Hernandez has the demeanor of a relaxed and well-adjusted teenager; however, he is simply transformed the moment he begins to leap and pirouette. It underscores a discipline and maturity far beyond his years.

His training is rigorous. He dances more than eight hours a day, and weekends rarely offer time off. “There’s a lot of competition in ballet, and you need to work 110 percent every day.”

Hernandez, the eighth of 11 children, hails from a dance family. Both parents were performers and his older brother, Isaac, a graduate of the Rock School, is a dancer with the San Francisco Ballet. His father performed with the Dance Theatre of Harlem and the Houston Ballet.

Enrolled as a ninth-grade student in a school in his native Guadalajara, Hernandez studies in the Philadelphia apartment across from the Rock School that he shares with two older sisters. He only takes tests when he returns to his hometown. Dance is his life, he says, and he admits that it’s difficult for him to connect with people outside of that tight-knit community.

Though Hernandez wasn’t raised in a religious household, Jewish traditions are personally significant, he says. Stephanie Spassoff jokes that she assumed that he and his brother Isaac were Catholic because their family was so large. “But then we were at a restaurant and Esteban said, ‘I can’t eat that because I am Jewish,’ ” she recalled. “I was so surprised. I had never met a Jewish Mexican before.”


Copyright © Jewish Publishing Group



Related articles: Esteban Hernandez wins Mexico’s National Youth Award


                          Leaping to the next level


                          Child Prodigies







October 2008

Rock School student Esteban Hernandez has been presented with Mexico’s National Youth Award in recognition of his achievements in ballet. Esteban was personally honored by President Felipe Calderon in an awards ceremony held on October 3 at the National Palace in Mexico City.

Each year the National Youth Award is presented to the country’s most outstanding young people in categories including science and the arts. Esteban, a native of Guadalajara, is one of this year’s 16 winners, selected from a pool of 33,000 competitors.

Esteban entered The Rock School in September 2007, following in the footsteps of his older brother Isaac, a former Rock School student who now dances with San Francisco Ballet. At the age of 13, Esteban was the second non-Cuban individual to earn a gold medal in the junior division of the International Student Ballet Competition in Havana, Cuba. In April 2008, he won the gold medal in the junior division at the Youth America Grand Prix International Finals in New York.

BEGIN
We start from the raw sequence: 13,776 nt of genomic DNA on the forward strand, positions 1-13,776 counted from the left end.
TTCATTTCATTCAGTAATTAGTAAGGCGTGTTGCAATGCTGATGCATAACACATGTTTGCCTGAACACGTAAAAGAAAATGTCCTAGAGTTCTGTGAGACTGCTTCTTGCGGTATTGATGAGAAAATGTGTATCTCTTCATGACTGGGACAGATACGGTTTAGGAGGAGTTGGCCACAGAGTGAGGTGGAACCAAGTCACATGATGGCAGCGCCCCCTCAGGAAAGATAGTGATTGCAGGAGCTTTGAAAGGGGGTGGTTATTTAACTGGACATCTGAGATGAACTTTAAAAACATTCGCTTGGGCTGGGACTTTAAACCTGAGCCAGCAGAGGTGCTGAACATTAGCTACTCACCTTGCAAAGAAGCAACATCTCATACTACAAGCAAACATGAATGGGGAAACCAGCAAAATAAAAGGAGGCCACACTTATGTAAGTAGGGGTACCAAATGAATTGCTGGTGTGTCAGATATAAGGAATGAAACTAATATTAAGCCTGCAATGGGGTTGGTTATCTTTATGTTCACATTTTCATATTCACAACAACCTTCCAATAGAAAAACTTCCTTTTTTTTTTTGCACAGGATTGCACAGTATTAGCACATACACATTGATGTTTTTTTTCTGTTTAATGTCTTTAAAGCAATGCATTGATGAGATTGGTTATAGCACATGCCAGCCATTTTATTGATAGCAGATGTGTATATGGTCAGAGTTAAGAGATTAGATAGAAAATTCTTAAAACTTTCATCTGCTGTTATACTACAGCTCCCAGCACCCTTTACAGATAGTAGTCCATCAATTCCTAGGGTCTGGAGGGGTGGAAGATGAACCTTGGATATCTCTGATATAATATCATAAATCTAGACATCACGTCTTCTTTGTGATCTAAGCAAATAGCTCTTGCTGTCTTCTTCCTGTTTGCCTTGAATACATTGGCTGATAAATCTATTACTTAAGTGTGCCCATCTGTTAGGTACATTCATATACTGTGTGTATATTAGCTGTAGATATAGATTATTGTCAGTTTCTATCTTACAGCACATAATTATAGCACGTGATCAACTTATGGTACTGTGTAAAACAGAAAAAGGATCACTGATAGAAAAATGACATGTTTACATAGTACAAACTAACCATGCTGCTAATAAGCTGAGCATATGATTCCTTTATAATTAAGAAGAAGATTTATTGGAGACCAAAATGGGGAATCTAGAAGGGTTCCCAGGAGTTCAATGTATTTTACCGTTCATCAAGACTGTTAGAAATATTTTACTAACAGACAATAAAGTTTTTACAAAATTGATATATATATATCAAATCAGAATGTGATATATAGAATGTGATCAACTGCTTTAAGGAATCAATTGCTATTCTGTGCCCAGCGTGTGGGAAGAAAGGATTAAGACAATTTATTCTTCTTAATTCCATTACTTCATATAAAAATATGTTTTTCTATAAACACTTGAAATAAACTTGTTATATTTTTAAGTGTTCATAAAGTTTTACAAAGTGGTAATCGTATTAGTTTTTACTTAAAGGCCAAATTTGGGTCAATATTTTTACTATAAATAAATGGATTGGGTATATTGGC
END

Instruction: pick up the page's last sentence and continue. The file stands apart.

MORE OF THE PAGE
By Lea Marshall

Dance Magazine

Febuary 2008


Within each dancer lies the story of her talent—how she discovered it, how a teacher fostered it, how it grew within her. It may take years before talent is revealed. But occasionally a student’s raw ability is so exceptional that it’s almost spooky. That’s when she might well be considered a prodigy. What does dance mean to a kid who seems to have been born doing it? What does such a student mean to a teacher? What can the dance world expect from such gifted young people? To find out, Dance Magazine spoke to several such children and their teachers.


The Soul of a Gypsymarlon-dorantes-12
Marlon Dorantes, an 11-year-old boy from California, dances flamenco like a gypsy in Spain. Inspired by his older sister’s dancing, Marlon tried a flamenco class at age 4 and loved it. Seven years later, he’s taking advanced classes with adults and performing with great success around Los Angeles.

“Audiences just eat that little boy up,” says Linda Vega, one of his teachers. “Marlon totally gets flamenco. It’s a complicated art form. It’s not just the dance moves, it’s the rhythms, the singing, the hand clapping, the guitar, and all of it together.”

Juggling classes, homework, and rehearsals can be hard, Marlon admits. “But dancing feels really fun,” he says, “and it’s a time when you can express your feelings.” He loves the fast footwork, and he likes performing to live music. “The singers can sing to you in different ways and it really gets me into the music,” he says. His dream is to go to Spain to study and perform, and his teachers share that dream. “He’s got an amazing talent. He belongs in Spain where he can be challenged, studying every day,” says Vega. “When I announce him in my shows, I call him the niño prodigio.”

From a Dancing Family
As a toddler, Nikolas Gaifullin sat in the lap of coach Pavel Fomin while his parents, Daniil and Stephanie Gaifullin, rehearsed Raymonda. His father has a video of him performing the mad scene from Giselle with his mother in their living room. nikolas-gaifullin-2